New York City College of Technology, City Tech, is using its downtown Brooklyn New York setting at the base of the Brooklyn Bridge as an interdisciplinary laboratory for first year students. The project, Brooklyn Waterfront 2050 is using the unique setting of the Brooklyn waterfront and its history shaped by 19th and 20th century industrial production, factories, chemical plants, wharves and shipyards of the once vibrant port to examine the legacy of environmental degradation and the challenges posed by modern climate change. City Tech faculty, together with faculty from the Urban Design Lab at the Earth Institute of Columbia University, develop engaging course curriculum to help students scientifically contextualize critically examine public issues in environmental remediation design. The project uses the integrated tools of multiple disciplines--biology, chemistry, physics, mathematics, engineering and architecture--to explore important questions about the impact of climate change on port cities. The Brooklyn waterfront is used by students as a live text and work with real-time data. This urban field work has the potential to contribute to many different research questions such as local variations in urban heat island intensity and impacts of heat islands on local precipitation. Columbia University faculty facilitate City Tech's faculty development seminars through presentation of their research on core topics and respond to curriculum units created by City Tech faculty. Faculty Professional Development seminars are open to all City Tech faculty so both the information and the approach to pedagogy impact the college beyond the development of one course. An expanding circle of students are taking the course and subsequently more underrepresented students are being exposed to career options in STEM fields. The course adds depth to the dialogue on climate change and urban sustainability.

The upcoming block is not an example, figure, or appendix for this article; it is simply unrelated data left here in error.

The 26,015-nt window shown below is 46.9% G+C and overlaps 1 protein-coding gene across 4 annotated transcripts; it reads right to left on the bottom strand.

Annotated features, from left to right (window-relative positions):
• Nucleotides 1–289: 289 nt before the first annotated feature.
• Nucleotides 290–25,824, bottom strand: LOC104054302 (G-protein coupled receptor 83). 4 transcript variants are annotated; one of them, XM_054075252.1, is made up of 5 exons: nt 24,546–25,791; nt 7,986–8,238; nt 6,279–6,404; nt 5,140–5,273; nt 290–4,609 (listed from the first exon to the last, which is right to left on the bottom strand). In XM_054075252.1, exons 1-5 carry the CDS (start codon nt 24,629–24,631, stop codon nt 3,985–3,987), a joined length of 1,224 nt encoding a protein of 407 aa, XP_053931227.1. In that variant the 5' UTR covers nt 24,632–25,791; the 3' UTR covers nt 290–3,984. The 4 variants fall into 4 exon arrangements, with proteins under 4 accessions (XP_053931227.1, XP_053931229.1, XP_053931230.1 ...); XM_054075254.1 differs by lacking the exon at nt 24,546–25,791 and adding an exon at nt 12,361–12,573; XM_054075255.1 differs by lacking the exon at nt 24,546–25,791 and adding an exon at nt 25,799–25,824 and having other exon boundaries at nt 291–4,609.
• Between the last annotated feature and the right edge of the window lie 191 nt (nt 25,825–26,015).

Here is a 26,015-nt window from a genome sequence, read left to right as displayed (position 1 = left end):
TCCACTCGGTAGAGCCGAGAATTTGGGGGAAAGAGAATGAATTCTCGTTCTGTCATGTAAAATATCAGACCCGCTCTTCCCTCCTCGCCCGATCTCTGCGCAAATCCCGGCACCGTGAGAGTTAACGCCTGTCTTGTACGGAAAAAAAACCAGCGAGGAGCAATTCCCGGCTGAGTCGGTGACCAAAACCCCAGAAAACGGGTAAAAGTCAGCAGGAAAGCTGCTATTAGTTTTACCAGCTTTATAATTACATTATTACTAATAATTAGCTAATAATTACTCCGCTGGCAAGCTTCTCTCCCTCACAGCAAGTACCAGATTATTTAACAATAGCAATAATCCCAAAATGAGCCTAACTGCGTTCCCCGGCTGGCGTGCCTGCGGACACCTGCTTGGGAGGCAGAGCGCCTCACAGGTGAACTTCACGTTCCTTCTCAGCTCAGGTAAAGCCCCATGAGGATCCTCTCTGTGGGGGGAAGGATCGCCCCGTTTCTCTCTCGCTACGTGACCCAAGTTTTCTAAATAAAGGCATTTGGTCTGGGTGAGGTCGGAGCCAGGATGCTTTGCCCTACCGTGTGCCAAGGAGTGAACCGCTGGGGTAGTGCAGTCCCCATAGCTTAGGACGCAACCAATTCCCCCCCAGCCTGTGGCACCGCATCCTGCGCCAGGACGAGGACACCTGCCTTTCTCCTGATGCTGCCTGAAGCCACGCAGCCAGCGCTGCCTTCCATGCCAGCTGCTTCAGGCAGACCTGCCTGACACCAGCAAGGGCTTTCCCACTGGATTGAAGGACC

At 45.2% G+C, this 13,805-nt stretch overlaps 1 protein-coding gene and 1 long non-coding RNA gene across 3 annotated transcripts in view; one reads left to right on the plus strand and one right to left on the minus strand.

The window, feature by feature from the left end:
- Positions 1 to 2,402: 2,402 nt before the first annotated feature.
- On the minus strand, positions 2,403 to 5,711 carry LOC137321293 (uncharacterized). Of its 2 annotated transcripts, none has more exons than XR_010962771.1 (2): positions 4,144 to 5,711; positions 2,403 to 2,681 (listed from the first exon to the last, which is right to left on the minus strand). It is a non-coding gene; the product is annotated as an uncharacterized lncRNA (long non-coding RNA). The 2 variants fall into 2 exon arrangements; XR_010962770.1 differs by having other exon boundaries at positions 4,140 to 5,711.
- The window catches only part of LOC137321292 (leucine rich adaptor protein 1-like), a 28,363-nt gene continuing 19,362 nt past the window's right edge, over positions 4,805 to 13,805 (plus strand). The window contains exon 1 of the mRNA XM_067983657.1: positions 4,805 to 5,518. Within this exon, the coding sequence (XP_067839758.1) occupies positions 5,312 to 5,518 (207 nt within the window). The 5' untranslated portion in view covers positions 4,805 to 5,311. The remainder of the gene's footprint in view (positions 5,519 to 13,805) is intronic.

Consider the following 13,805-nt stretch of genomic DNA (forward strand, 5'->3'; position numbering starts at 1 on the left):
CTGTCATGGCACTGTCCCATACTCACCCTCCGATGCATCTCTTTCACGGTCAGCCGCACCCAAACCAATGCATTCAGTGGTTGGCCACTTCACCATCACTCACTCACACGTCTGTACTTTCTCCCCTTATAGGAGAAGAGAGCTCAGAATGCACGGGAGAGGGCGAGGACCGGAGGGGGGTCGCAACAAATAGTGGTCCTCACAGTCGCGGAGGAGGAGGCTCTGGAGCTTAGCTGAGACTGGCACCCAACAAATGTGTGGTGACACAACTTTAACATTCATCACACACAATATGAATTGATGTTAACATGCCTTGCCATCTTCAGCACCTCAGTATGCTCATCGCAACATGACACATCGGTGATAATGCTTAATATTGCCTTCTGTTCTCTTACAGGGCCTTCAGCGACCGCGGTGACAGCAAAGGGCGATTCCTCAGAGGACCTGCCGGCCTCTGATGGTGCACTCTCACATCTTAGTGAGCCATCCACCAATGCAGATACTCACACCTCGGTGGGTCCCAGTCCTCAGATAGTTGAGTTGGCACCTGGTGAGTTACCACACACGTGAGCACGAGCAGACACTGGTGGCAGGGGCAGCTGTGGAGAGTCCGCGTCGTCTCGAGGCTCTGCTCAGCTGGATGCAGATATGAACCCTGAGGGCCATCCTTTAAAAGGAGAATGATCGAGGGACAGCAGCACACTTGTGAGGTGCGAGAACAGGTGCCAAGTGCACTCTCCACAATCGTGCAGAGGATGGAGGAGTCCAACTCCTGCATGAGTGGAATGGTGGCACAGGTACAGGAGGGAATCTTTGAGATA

Project Report